Quibi Sees 300,000 Day 1 Downloads—Just 7.5% Of Disney+’s Debut Audience (Report)

By 04/07/2020
Quibi Sees 300,000 Day 1 Downloads—Just 7.5% Of Disney+’s Debut Audience (Report)

Quibi may be off to an inauspicious start.

Jeffrey Katzenberg’s shortform, mobile-only streaming service debuted April 6, and that 24-hour period, it was downloaded 300,000 times in the U.S. and Canada, according to data from analytics firm Sensor Tower.

That’s just 7.5% of the 4 million U.S.- and Canada-based downloads Disney+ received when it bowed Nov. 12, the firm said. (Disney+ went on to glean 22 million downloads in its first month.)


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To be clear, 300,000 users is nothing to sneeze at, but Quibi and the investors who gave it $1.75 billion in funding have put a lot of effort into baiting potential users. While Disney+ offers a fairly standard seven-day free trial, Quibi is offering new users a very lengthy 90 days of watching its “quick bite” content for free. If users are T-Mobile customers, they get even more: a full year of free service. That means on launch day, no user had to put up payment for a $5 (with ads) or $8 (ad-free) monthly subscription.

Free access aside, Quibi has spent the past year announcing splashy deals with luminaries like Chrissy Teigen, Jennifer Lopez, Steven Spielberg, Guillermo del Toro, Idris Elba, Megan Rapinoe, and Reese Witherspoon. It’s similarly snapped up the rights to reboot and/or revive beloved TV shows and films like Punk’d, Singled Out, Reno 911!, and How to Lose a Guy in Ten Days. It’s pouring up to $6 million per minute into produced content, and is spending an estimated $470 million on its first year of marketing.

Those 300,000 downloads were also potentially bolstered by the launch site Quibi opened in March. It let users sign up for free trials early, and that could’ve had the effect of “effectively front-loading a significant number of downloads into its launch day,” Randy Nelson, Sensor Tower’s head of mobile insights, told Variety.

So, why the stark difference between Quibi and Disney+? The Mouse House’s service has a huge library of nostalgic films and series, plus modern fandom-favorite draws like the Marvel Cinematic Universe and Star Wars. Quibi, on the other hand, is mostly starting from scratch. It has a packed content schedule, with 51 shows/films already live and around 125 more to come in its first year of operation–but the majority of them are new to consumers who are spending more time than ever on familiar video platforms like Netflix, YouTube, and Twitch.

Another key aspect of Quibi’s service may have been offputting to users: When Quibi says “mobile only,” it really means mobile only.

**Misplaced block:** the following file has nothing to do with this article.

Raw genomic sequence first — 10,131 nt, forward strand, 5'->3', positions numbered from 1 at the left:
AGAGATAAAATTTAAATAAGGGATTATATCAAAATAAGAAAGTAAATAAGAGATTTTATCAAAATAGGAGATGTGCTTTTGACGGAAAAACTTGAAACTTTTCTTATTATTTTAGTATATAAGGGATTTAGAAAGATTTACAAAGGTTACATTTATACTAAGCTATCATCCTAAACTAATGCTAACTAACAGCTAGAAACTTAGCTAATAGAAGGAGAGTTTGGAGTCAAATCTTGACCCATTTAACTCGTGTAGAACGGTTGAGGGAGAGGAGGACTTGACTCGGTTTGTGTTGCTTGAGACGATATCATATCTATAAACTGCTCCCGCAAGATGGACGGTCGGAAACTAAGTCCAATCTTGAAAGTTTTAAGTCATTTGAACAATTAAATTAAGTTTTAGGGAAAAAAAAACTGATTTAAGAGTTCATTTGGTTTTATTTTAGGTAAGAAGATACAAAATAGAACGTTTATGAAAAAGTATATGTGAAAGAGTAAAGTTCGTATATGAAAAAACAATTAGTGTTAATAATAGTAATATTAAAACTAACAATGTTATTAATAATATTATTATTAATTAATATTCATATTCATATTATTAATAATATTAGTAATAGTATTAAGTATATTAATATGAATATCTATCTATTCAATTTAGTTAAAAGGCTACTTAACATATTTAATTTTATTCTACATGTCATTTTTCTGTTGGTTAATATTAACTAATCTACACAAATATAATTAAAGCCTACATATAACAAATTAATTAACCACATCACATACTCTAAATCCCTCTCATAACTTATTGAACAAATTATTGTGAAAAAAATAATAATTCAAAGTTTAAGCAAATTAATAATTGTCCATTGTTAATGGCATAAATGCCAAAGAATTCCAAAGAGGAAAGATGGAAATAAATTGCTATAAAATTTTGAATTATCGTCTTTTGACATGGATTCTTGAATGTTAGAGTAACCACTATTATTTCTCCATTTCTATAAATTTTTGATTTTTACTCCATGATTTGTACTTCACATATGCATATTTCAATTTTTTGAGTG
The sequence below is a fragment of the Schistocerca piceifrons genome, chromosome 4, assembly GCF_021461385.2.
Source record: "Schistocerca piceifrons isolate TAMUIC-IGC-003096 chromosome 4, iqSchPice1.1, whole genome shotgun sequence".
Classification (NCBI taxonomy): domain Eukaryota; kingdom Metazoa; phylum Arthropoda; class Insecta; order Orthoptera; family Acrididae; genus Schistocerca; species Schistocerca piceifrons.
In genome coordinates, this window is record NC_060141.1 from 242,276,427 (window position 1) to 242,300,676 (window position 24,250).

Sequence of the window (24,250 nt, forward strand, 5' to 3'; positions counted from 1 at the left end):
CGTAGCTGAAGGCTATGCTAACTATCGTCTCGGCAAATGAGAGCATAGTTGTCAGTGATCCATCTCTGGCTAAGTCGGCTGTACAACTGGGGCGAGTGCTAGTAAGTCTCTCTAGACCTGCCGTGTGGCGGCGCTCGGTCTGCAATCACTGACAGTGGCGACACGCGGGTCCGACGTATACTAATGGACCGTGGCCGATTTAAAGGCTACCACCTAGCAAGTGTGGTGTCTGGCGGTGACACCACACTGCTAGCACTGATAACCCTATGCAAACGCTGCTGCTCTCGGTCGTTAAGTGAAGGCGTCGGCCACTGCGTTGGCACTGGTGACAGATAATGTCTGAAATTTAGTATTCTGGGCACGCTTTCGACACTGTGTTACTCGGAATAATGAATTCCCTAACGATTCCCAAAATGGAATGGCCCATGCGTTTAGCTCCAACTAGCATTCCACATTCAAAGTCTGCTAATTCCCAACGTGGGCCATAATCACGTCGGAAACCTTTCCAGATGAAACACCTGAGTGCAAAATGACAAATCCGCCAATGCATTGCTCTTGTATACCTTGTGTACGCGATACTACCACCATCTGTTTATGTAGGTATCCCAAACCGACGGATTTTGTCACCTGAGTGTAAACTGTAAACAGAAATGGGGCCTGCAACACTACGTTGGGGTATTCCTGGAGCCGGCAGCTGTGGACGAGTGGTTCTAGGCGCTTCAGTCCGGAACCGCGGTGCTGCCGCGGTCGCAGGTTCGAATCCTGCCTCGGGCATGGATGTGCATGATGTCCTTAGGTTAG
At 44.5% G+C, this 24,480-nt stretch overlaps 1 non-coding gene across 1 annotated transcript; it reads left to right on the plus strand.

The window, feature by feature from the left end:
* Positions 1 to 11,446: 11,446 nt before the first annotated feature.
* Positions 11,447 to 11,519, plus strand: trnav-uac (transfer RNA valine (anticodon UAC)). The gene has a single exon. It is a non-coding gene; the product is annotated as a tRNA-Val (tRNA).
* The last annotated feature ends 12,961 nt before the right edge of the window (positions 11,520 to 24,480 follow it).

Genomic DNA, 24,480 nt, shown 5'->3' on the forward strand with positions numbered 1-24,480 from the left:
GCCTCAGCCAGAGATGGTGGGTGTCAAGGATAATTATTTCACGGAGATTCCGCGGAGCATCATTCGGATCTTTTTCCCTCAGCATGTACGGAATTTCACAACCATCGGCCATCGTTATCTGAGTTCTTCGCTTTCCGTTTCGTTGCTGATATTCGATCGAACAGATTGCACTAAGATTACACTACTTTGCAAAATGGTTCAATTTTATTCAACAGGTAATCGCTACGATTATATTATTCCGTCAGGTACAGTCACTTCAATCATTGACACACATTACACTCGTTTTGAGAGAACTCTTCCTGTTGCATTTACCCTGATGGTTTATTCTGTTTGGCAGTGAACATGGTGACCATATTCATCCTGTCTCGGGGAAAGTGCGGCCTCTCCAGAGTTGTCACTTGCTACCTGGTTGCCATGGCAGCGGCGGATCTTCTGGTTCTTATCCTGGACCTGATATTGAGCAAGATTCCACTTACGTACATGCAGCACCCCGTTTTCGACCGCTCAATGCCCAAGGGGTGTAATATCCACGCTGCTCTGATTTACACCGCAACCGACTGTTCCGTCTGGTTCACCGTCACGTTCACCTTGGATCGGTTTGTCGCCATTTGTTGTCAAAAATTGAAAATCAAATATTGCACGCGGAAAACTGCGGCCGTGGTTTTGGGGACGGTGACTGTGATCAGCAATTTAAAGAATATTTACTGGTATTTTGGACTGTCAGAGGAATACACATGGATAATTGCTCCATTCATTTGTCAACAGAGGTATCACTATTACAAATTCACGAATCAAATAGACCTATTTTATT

Quibi has always said its content is meant to be watched only on smartphones. A core part of its app is its Turnstyle feature, which detects the orientation of a user’s phone as they’re watching, then flips videos accordingly and adjusts the width of its camera shot. This kind of tech isn’t available on TVs or computers; therefore, neither is Quibi. Unlike many other streaming services, it only offers iOS and Android apps–nothing for connected-TV devices or browser viewing.

It’s so committed to making sure users are watching via smartphone that it has shut off their ability to cast Quibi content onto other screens, Vulture reports. Many apps allow people to, using Bluetooth capabilities, mirror what they see on their phone to their TV or laptop for others to watch with them. When Quibi launched, users quickly noticed this function isn’t available, and took to social media to air their grievances.

Katzenberg previously said that Quibi isn’t allowing mirroring because Quibi “wants to do one thing which no one else is doing and see if we can do it really great.” (He and CEO Meg Whitman have also said multiple times that Quibi is not a competitor for oft-watched-on-TV services like Netflix and Hulu.)

Quibi also intends for viewers to watch its content in short bursts, one bit at a time, while they’re on the go or between tasks. That expectation may be behind the other launch day issue the service experienced–an hourlong outage that prevented users from signing up or accessing content. Quibi told The Verge it load-tested the app to prepare for an influx of new users, but said it thought users might be gumming up the system by binge-watching more than usual due to the COVID-19 pandemic.

Quibi is currently trending at No. 2 in Apple’s App Store.

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